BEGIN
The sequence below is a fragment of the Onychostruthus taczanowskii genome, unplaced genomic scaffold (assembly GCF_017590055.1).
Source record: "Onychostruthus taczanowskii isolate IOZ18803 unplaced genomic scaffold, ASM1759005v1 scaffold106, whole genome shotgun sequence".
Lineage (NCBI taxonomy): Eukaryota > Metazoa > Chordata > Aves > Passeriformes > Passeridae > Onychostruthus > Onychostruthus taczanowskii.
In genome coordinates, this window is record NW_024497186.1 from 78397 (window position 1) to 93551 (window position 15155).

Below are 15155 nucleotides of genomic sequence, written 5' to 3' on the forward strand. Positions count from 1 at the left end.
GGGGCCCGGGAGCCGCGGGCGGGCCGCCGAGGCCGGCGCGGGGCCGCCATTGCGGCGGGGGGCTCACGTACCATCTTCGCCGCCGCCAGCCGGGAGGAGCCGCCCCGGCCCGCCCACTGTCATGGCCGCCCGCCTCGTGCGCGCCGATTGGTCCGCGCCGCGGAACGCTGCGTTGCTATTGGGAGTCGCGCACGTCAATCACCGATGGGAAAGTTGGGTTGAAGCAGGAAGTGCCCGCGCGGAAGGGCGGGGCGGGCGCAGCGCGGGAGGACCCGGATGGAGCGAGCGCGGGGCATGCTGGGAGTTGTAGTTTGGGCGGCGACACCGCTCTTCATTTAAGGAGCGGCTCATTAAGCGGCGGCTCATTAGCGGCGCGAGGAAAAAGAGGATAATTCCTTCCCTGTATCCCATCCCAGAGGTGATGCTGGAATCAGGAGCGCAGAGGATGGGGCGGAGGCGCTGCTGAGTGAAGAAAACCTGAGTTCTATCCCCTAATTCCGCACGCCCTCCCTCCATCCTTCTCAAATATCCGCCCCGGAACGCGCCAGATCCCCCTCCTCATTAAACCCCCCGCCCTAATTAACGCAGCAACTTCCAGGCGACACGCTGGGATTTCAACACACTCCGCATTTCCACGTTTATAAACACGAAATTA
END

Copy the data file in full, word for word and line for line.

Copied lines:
The sequence below is a fragment of the Onychostruthus taczanowskii genome, unplaced genomic scaffold (assembly GCF_017590055.1).
Source record: "Onychostruthus taczanowskii isolate IOZ18803 unplaced genomic scaffold, ASM1759005v1 scaffold106, whole genome shotgun sequence".
Lineage (NCBI taxonomy): Eukaryota > Metazoa > Chordata > Aves > Passeriformes > Passeridae > Onychostruthus > Onychostruthus taczanowskii.
In genome coordinates, this window is record NW_024497186.1 from 78397 (window position 1) to 93551 (window position 15155).

Below are 15155 nucleotides of genomic sequence, written 5' to 3' on the forward strand. Positions count from 1 at the left end.
GGGGCCCGGGAGCCGCGGGCGGGCCGCCGAGGCCGGCGCGGGGCCGCCATTGCGGCGGGGGGCTCACGTACCATCTTCGCCGCCGCCAGCCGGGAGGAGCCGCCCCGGCCCGCCCACTGTCATGGCCGCCCGCCTCGTGCGCGCCGATTGGTCCGCGCCGCGGAACGCTGCGTTGCTATTGGGAGTCGCGCACGTCAATCACCGATGGGAAAGTTGGGTTGAAGCAGGAAGTGCCCGCGCGGAAGGGCGGGGCGGGCGCAGCGCGGGAGGACCCGGATGGAGCGAGCGCGGGGCATGCTGGGAGTTGTAGTTTGGGCGGCGACACCGCTCTTCATTTAAGGAGCGGCTCATTAAGCGGCGGCTCATTAGCGGCGCGAGGAAAAAGAGGATAATTCCTTCCCTGTATCCCATCCCAGAGGTGATGCTGGAATCAGGAGCGCAGAGGATGGGGCGGAGGCGCTGCTGAGTGAAGAAAACCTGAGTTCTATCCCCTAATTCCGCACGCCCTCCCTCCATCCTTCTCAAATATCCGCCCCGGAACGCGCCAGATCCCCCTCCTCATTAAACCCCCCGCCCTAATTAACGCAGCAACTTCCAGGCGACACGCTGGGATTTCAACACACTCCGCATTTCCACGTTTATAAACACGAAATTA